I also wrote down every new word I learned. I wrote it in Russian, in English, and then in brackets I wrote my own phonetic pronunciation. I don’t know my International Phonetic Alphabet (IPA) very well, so I just made up my own system for this. Writing down what I was learning wasn’t required by the program, but I felt it helped because then I could look back at this reference when encountering a familiar word that I couldn’t remember the meaning or pronunciation for.

 

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Translation exercises 

 

Critical Reflection

I have many critical reflections on this technology after using it for this short time. What I have learned most strongly through this is that actually using a technology for a while and thinking critically as an educator is a very effective strategy to discover the benefits and shortcomings of a particular technology.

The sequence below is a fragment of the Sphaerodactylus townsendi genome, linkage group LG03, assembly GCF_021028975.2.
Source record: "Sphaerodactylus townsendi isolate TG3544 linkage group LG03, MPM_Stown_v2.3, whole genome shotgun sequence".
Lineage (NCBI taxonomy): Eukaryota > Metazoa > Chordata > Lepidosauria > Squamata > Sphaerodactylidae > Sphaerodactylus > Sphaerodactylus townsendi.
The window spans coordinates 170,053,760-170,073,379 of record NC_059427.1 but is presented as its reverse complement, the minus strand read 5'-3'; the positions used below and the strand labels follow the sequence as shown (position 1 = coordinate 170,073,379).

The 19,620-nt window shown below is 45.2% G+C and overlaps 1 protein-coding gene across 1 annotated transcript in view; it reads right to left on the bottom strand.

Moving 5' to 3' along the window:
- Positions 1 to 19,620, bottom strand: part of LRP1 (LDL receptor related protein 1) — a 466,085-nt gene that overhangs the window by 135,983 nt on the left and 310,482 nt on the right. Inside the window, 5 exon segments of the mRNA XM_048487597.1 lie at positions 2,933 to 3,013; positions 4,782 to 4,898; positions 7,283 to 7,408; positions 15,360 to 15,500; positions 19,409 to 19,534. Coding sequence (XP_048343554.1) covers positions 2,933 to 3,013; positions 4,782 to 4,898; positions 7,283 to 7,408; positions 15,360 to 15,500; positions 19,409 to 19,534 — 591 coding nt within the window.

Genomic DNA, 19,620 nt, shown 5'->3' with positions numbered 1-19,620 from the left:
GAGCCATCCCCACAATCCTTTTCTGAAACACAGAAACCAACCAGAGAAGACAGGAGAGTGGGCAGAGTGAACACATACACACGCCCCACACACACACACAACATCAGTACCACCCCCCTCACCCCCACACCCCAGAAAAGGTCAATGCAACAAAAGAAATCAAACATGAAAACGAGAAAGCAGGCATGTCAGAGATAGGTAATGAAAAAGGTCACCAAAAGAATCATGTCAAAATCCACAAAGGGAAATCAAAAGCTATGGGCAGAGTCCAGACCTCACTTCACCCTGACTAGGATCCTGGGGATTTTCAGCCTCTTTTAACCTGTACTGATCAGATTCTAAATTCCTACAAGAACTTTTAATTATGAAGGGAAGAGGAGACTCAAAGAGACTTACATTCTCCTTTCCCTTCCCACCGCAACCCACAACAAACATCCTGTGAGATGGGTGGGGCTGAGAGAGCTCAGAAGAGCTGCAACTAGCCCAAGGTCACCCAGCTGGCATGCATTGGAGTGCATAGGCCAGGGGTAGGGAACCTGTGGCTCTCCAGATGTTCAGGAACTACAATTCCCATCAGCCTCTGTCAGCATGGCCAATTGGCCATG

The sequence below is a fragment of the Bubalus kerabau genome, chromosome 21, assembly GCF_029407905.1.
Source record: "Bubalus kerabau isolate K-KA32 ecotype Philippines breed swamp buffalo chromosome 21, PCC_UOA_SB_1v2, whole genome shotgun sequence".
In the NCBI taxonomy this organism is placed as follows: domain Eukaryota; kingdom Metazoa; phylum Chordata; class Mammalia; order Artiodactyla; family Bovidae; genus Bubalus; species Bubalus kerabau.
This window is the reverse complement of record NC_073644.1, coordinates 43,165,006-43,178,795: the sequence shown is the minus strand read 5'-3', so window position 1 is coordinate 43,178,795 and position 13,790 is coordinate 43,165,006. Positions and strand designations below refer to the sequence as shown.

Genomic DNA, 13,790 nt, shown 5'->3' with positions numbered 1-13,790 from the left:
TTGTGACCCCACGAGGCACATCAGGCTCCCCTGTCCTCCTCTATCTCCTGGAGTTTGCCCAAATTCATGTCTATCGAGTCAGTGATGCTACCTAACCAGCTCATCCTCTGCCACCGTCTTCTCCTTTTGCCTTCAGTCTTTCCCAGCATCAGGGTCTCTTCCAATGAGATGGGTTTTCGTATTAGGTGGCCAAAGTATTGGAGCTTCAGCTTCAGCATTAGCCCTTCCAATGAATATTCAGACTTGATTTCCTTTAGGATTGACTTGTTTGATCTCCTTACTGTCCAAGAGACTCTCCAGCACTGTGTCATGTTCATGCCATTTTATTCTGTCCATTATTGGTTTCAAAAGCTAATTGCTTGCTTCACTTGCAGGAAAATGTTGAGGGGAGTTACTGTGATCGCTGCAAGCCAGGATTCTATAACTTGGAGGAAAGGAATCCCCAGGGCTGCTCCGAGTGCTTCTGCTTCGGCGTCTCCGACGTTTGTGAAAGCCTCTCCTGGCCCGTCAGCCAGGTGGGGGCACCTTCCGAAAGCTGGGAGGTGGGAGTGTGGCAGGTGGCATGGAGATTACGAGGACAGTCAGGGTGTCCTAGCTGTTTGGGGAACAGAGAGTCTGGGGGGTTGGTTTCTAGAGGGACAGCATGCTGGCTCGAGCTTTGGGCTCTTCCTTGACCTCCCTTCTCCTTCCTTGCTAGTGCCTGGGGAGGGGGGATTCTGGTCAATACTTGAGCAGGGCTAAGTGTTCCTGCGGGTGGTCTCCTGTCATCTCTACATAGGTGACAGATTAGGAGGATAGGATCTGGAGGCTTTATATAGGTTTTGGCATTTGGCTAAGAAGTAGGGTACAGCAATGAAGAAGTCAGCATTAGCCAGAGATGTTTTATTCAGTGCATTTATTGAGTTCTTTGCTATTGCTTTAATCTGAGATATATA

Research into mobile assisted language learning (MALL) is diverse. There is not a lot of research involving Duolingo. Most of the research comes from universities in Indonesia, studying the effects of Duolingo on young students who are learning English as a second language.

What works well

Duolingo and apps like it provide a highly gamified experience (Fadhli et al., 2020). Gamification in learning uses game-based mechanics and aesthetics to engage learners, motivate them, promote learning, and create problems for users to solve (Fadhli et al., 2020). Elements like points, badges, and freedom to fail are included in the Duolingo experience, but the intent is not to create a game (Fadhli et al., 2020). The intent is to use elements from games to encourage learners to engage with content and progress towards a goal (Fadhli et al., 2020). This is a highly behaviorist approach to learning. Correct behaviors are rewarded through fun sensory stimuli, and incorrect ones are rectified at the end of each module or level. Gamification itself can also act as a reward. Since apps like Duolingo are best used in conjunction with other methods of learning, permission for students to use Duolingo can be part of a larger reward structure. My perspective is that the gamified elements and reward structure help making the learning more fun and enjoyable. I can see how the app could support learning of an additional language for young students.